" L’Heure du Cocktail was seen as very avant-garde when it was published in 1927,” explains Gaylor Oliver, founder of young Parisian publisher Corps Reviver. “No French cocktail books looked like it at the time: the content was organised by hours, illustrations were created by a member of Salon de L’Araignée (a very interesting and a bit lost-in-time avant-garde group of illustrators founded by Gus Bofa), the recipes were created by poets and film-makers… It was really a new approach to the cocktail book.”
When Corps Reviver asked design studio Spin to design a new release of the book, the approach had to be different. “It would have made no sense to make the reprint look like the usual cocktail book with photographs and the like,” says Gaylor. Spin has instead created a beautifully pared-back book of black ink drawings and simple text recipes on coloured paper stock.
“The paper is a hint at the passing of time, the sun setting,” explains Spin founder Tony Brook. “The book suggests the right cocktail to drink at the right time over an evening, and early hours of the morning.”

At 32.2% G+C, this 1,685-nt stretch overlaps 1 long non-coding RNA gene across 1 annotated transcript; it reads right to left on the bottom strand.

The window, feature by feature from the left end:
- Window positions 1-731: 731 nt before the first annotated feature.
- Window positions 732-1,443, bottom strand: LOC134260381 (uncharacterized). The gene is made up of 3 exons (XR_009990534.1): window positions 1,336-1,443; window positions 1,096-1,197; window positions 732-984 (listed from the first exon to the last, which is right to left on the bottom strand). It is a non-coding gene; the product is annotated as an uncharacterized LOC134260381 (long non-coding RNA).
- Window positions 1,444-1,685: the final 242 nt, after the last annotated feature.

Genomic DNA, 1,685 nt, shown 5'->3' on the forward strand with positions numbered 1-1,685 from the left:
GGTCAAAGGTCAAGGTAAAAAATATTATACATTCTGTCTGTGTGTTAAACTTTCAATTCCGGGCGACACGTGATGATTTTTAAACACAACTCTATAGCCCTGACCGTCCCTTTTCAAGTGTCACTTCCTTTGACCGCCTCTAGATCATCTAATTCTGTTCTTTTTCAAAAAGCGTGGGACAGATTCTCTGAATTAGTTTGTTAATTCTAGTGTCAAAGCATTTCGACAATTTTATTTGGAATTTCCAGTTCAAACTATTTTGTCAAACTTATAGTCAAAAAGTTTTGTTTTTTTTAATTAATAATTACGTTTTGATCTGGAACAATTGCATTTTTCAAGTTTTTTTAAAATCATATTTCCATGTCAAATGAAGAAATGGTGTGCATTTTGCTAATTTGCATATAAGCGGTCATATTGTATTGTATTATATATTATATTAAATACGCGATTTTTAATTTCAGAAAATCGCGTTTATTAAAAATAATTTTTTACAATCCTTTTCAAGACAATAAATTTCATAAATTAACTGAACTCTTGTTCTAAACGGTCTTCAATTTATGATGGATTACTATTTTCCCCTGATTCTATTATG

Tony created the images himself using ink and a brush. “They were inspired by some imagery in the original book. My version is a much more abstract, painterly response, meant to allude to the affects of the cocktails over time.”
The cover also fuses the concepts of time and drinking: “It suggests a clock face, made by painting the bottom of a glass,” says Tony. “The typography, designed by Claudia Klat and Gaby Luong, is very structured and refined, providing a nice, sharp, contemporary contrast to the organic nature of the painting.”
Spin has also designed the identity for the publisher Corps Reviver, based on its name, which is a play on corpse reviver – a variety of cocktail that’s meant to “perk you up after a heavy night on the sauce”. Hence the “punchy” design that uses the ‘V’s of its name as arrows, which Tony says he turned upside down to “suggest recovery and optimism”.
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